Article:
We are here to add to the sum of human goodness. To prove the thing exists. And however finite each individual act of courage or generosity, self-sacrifice or grace – it still proves the thing exists. Each act adds to the fund. It needs replenishment. – Josephine Hart
I have occasionally seen people lament (or brag, depending which side of the aisle they're on) that one of the advantages a faith-based organization has over other types is its ability to raise funds for charities with relative ease. There is no doubt that these groups, from the local soup kitchen to the Salvation Army, do a tremendous amount of good. But that doesn't mean you can count out an outfit like the good ol' JREF. So gather around children, because I have a story to tell.
As I've mentioned here before, I have ALS, or amyotrophic lateral sclerosis. It is better known as Lou Gehrig's disease, a neuromuscular disorder that quickly robs its victim of most voluntary movement while leaving the mental processes intact. Essentially the patient becomes trapped in his own body. Aside from the baseball figure for whom it is named, probably the most famous person to be diagnosed with ALS is Stephen Hawking. Most of the time the limbs are the first to go. Between 10-20% of cases, however, are "prebulbar", meaning the symptoms start in the mouth or throat region. Such was my situation. About 2 1/2 years ago I noticed I'd occasionally slur a word or two here and there. As time went on the effect became more frequent and more pronounced. Soon it was quite noticeable in everything I said. Eventually only those who knew me well could comprehend me, but not for long. At the present time, there are about half a dozen words I can say that only my wife understands.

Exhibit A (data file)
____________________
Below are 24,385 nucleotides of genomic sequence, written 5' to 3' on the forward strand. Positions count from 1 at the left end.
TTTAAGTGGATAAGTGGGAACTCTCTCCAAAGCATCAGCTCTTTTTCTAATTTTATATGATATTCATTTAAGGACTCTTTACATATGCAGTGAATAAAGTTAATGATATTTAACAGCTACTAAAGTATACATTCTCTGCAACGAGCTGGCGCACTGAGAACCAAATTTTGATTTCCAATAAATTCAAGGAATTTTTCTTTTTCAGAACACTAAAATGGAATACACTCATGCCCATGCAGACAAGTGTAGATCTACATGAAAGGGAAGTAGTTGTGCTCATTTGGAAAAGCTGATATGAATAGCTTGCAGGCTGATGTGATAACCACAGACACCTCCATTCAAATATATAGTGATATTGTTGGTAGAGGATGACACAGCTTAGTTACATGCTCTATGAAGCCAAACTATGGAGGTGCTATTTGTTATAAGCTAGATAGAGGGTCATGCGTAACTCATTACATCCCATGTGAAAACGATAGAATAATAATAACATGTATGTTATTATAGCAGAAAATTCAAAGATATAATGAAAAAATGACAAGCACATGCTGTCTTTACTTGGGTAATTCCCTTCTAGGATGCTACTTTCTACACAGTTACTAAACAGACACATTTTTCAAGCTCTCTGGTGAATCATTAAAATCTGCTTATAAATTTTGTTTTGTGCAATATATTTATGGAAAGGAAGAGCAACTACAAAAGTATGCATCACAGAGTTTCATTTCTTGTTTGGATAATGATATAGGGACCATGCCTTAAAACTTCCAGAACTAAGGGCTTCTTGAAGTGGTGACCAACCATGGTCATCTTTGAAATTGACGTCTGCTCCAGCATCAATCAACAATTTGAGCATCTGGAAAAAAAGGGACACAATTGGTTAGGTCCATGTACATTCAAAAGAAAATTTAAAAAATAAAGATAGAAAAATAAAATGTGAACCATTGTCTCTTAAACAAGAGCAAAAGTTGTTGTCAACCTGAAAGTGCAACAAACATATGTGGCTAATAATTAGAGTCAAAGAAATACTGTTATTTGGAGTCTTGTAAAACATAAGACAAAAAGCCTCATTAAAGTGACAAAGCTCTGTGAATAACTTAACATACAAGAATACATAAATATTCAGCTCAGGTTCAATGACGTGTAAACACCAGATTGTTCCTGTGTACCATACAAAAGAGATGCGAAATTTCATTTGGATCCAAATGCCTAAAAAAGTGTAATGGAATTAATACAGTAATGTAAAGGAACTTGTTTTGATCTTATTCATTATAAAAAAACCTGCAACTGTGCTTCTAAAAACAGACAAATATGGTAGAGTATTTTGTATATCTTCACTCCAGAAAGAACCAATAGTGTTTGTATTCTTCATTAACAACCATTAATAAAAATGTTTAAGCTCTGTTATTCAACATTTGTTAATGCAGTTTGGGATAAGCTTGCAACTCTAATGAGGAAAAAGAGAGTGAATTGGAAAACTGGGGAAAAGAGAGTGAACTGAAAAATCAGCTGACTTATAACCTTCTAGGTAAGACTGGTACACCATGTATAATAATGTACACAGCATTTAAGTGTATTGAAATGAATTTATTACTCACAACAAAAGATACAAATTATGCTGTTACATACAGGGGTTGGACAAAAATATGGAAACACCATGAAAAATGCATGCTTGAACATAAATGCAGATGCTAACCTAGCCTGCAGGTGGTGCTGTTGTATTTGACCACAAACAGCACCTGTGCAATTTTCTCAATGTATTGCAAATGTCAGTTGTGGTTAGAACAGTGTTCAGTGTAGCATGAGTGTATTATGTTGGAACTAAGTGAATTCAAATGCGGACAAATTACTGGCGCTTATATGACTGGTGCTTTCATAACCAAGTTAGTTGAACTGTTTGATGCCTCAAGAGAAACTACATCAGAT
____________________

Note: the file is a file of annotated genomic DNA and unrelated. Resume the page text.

As my speech deteriorated, my reliance on other forms of communication grew. I started simply by carrying a notepad and pencil. I considered learning sign language but the tremor in my fingers suggested I wouldn't have the use of them long enough to make it worthwhile. I went through a variety of text-to-speech devices, tried TTY, and spent a lot of time chatting online with friends. Last November, I lost the ability to use a mouse and keyboard. For the next six months I went without a computer, and my sole means of communication was tapping out texts on a touch screen cell phone using a chopstick as a stylus.
Lest you think this is a sob story, let me assure you it is not. It is one of hope and goodwill, of kindness and friendship. The time was coming soon when I would no longer have enough movement in my hands to even use my cell phone, but there was an option. I learned through our local chapter of the ALS Association (a wonderful organization; check it out at www.alsphiladelphia.org) of an eye gaze system where cameras track the movement of your eyes and direct the cursor accordingly on an on-screen keyboard. The only problem was that even with insurance, the cost was prohibitive. It would take close to a year to save it up.